Mino was one of the jokers of the group.  In his prime he had been a charismatic leader, I could tell.  Now he was the adopted grandfather of the party.  He couldn’t walk up to the highest summits in the Dolomites either but after a longstanding love affair with the area, he certainly wasn’t going to miss an opportunity to visit them again.  He greeted me every morning at breakfast solicitously enquiring if I was enjoying this part of Italy, if I had liked the excursion yesterday, if I was looking forward to today’s excursion.  He joked with me and with the others.  He bantered.  He made it fun.

In Abruzzo they instinctively welcome you.  Until the 1950s they were a region with medieval seeming poverty: children running around in ragged clothes without shoes, food on the table because they kept chickens and rabbits and grew their own vegetables in their market garden or orto.  The only things they might buy in would be flour for bread or pasta.  Everything else; the bottled tomato passata that lasted them through the winter, the dried borlotti beans, the peppers, aubergines and courgettes which were eaten fresh through summer and pickled for the winter, all came from the orto.  And not only do they welcome you, they do so with an almost medieval hospitality.  In an attempt to impress and provide a suitable welcome, you will be invited to a lunch of six or seven courses and at least three types of meat (meat having been, in the past, the most valuable food they could provide for a visitor of course). All of this happens so naturally and without conscious effort that it washes over you like a warm wave of friendliness.  You can’t help but respond with affection.  It’s not like the more restrained friendship that an English person might give.  There is no irony.  There is none of the saying one thing politely but meaning the exact opposite that I actually love the twisted nature of in the English character.  It’s in your face, heart on sleeve and honest.  It’s almost childlike and yet I don’t mean that patronisingly.  And so you respond to it as you would to a child that welcomes you and wants to be your friend.  You love them.

Mino’s best friend at CAI and the founder member of the section, posted on Facebook, the sad news that Mino was now scaling the final and highest summits.  The outpouring of sadness and commiseration was immediate.  In posting their thoughts and best wishes, they didn’t hold back.  None of that English reserve that says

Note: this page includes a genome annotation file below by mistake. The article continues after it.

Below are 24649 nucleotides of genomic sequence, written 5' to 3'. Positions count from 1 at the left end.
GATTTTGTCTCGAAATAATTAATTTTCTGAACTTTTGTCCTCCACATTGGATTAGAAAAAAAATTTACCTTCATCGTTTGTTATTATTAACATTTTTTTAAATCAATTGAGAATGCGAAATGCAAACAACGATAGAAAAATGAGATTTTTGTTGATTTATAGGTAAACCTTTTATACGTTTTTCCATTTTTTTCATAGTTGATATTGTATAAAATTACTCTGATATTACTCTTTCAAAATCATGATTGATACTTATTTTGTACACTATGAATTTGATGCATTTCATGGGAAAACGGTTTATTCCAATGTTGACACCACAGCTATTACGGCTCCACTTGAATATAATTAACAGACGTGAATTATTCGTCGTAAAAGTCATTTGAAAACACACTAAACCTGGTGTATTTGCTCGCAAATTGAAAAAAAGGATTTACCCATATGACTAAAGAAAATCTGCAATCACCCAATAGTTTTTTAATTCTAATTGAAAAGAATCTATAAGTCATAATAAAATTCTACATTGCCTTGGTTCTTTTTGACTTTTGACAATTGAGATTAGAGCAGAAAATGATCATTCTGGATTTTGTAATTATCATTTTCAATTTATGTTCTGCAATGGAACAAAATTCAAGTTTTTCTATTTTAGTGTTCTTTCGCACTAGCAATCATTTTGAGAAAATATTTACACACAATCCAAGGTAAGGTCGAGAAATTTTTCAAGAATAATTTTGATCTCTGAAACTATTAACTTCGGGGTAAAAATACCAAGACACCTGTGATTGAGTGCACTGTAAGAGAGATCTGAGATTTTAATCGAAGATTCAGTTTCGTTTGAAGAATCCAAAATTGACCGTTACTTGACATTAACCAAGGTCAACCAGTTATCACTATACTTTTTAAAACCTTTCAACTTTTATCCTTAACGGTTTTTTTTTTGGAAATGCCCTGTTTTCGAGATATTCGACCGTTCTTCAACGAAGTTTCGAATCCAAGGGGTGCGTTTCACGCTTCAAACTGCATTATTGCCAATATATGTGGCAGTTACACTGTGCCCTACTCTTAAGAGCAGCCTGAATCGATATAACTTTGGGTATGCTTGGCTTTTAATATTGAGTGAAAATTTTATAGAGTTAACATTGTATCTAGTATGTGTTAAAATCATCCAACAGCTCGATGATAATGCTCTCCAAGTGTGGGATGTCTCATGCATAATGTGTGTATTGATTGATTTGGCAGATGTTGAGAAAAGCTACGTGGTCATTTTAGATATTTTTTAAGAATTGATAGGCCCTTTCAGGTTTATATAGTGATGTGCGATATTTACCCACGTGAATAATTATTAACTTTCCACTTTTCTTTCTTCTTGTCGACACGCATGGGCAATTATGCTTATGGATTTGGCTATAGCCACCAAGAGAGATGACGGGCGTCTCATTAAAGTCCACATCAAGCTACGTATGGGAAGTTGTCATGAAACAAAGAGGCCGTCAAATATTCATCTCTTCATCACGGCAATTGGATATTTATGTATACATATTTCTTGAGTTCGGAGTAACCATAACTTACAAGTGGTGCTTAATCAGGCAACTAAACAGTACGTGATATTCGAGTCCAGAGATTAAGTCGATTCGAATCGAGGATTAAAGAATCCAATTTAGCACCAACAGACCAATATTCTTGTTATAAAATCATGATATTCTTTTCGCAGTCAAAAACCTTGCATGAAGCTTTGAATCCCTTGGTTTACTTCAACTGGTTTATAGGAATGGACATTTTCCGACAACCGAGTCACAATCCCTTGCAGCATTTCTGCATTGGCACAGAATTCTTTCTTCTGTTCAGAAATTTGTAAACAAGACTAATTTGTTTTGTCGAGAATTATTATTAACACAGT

‘Oh I never know what to say at times like this so I’d better not say anything at all.’

They were sad, they would miss him, they were glad to have known him and they just said so.  So I did too.  I mustered my best Italian and the resources of Google translate.  I checked other comments to make sure I was copying their idioms in the hopes of not detracting from what I wanted to say by clumsy use of language and I wrote that I was sad to hear the news, would always have lovely memories of times spent in the mountains with him and that my life was richer for having known him.

After doing a walk (there is one every week in the season from March to October), the CAI group put together a semi film of photographic stills set to music.  It is sometimes appalling Italian ballad music, sometimes strangely inappropriate English music which only demonstrates that they haven’t quite understood the lyrics.  If I were feeling cynical, I could laugh at so much about it: the rather enthusiastic but extremely novice use of either photoshop or powerpoint to put the images together, the emotionally theatrical music,  But it is all done with the intention of communicating a love of the walk, the scenery, the mountains and the enthusiasm they all have.  So once more, you can’t help but respond emotionally, even while your critical and cynical brain notes the idiosyncracies of it. And so, of course, they have put together a film of photos of Mino, to say farewell.  Memories of a good friend, enjoying his life, set to some Italian pop ballad that I’ve never heard before sung by a gravel voiced singer.  The film is honest, unsophisticated, openly emotional and yet also dignified.  It ends, exhorting us all to seize the day: Carpe Diem.  Needless to say it has reduced me to tears every time.